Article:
This specific ISBN edition is currently not available.View all copies of this ISBN edition:
A new kind of war
In 1861 the Confederacy was protected on its flank by the Mississippi River. And the Mississippi was protected by a devil's gauntlet of Rebel fortresses and shore batteries, preventing the Union from sending troops and supplies up and down the river. With Grant determined to strike a land blow through Vicksburg, the Mississippi had to be won. To achieve its goal, the Union forces unleashed a deadly new breed of fighting ships, and a desperate Confederacy answered back.
For a year and a half the Mississippi and its tributaries and bayous ran with blood, as ironclads and wooden-hulled vessels clashed in a maelstrom shot through with cannon, mortar, and gunfire from the shore. A meeting of raw human courage with advancing naval technology, the battles of the Mississippi, from the Gulf of Mexico to Vicksburg, were some of the fiercest--and least known--in American naval history, yet some of the most crucial of the Civil War. Now Jack D. Coombe tells the thrilling story of the men, the vessels, and the battles that would help decide the fate of a nation.
"synopsis" may belong to another edition of this title.
The squat river gunboats of the Civil War may have lacked the sleek majesty of oceangoing frigates, but undoubtedly they helped hammer home the North's victory as they successfully blasted their way up and down the Mississippi River. Jack D. Coombe presents the definitive account of these ironclad and wood-hulled warriors in the young country's western waterways, including the campaigns against Fort Donelson, New Orleans, and Vicksburg. The Union essentially built an inland navy, which pounded the Confederacy's heavily fortified towns and tried to dodge its mines. (Interesting piece of trivia: the Star of the West, the merchant ship attacked by Confederate batteries as it tried to reinforce Fort Sumter in January 1861 [the first hostile shots of the war], was later captured by Texans and converted into a rebel river steamboat.) Coombe argues that Federal control of the Mississippi made the South's defeat inevitable. His case is convincing, and his book is attractive--it includes dozens of black-and-white photos, plus several maps. It's one of the best naval histories of the Civil War available. --John J. MillerBook Description:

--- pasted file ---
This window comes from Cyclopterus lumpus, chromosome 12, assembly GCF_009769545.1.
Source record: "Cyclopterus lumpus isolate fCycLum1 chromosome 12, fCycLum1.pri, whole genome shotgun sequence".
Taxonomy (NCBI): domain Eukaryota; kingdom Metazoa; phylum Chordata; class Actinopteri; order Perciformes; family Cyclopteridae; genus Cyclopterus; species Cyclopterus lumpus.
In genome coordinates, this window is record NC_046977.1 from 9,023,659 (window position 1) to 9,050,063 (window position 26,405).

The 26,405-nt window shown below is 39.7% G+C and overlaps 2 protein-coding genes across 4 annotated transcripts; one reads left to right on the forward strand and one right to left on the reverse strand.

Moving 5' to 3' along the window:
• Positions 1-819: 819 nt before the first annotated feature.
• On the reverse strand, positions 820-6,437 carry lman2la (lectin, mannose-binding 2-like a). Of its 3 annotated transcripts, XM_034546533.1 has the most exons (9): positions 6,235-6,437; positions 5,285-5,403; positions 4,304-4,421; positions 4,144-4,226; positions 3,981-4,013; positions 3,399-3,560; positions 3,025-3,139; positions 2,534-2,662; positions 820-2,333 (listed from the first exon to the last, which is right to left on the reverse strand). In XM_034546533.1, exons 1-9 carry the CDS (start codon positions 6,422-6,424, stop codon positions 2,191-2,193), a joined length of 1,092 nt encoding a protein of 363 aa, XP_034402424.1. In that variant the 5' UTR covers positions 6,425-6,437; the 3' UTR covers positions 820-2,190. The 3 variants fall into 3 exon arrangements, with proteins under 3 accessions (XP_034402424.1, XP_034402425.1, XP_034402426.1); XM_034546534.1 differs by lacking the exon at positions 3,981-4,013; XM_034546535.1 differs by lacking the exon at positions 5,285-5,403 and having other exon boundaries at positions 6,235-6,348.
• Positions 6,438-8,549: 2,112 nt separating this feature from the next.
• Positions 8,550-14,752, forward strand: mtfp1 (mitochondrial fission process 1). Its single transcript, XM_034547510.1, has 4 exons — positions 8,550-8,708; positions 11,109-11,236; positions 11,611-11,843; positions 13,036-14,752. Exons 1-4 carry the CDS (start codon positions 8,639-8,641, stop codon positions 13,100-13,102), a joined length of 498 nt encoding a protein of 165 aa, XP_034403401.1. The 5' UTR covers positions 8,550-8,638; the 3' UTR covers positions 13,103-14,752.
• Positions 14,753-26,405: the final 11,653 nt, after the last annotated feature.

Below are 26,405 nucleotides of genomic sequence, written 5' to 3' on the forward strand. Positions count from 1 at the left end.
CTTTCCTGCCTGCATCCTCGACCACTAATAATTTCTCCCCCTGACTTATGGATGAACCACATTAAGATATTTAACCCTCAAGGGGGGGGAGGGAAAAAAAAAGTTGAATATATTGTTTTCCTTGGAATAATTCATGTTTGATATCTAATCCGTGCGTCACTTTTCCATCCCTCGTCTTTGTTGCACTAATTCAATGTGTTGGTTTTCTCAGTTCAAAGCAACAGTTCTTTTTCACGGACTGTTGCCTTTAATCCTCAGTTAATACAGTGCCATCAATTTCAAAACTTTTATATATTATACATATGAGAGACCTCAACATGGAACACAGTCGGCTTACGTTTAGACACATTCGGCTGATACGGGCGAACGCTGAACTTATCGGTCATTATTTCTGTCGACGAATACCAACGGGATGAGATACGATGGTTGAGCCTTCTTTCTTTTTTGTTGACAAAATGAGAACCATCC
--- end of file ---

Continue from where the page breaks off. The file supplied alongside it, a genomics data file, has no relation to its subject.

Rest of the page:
To this day, there has never been a story quite like this. In telling the history of the river battles that split the Confederacy, the Civil War ironclads wrote a stunning new page in naval history.
"About this title" may belong to another edition of this title.
Book Description Bantam, 1998. Condition: New. Seller Inventory # FO-U0WX-3BYJ
Book Description Bantam, 1998. Paperback. Condition: New. Reprint. Seller Inventory # DADAX0553379674
Book Description Bantam, 1998. Paperback. Condition: New. Never used!. Seller Inventory # P110553379674
Book Description Bantam. PAPERBACK. Condition: New. 0553379674 Please allow 4 - 14 business days for Standard shipping, within the US. Seller Inventory # XM-0553379674
Book Description Bantam. PAPERBACK. Condition: New. 0553379674 New Condition. Seller Inventory # NEW7.1153110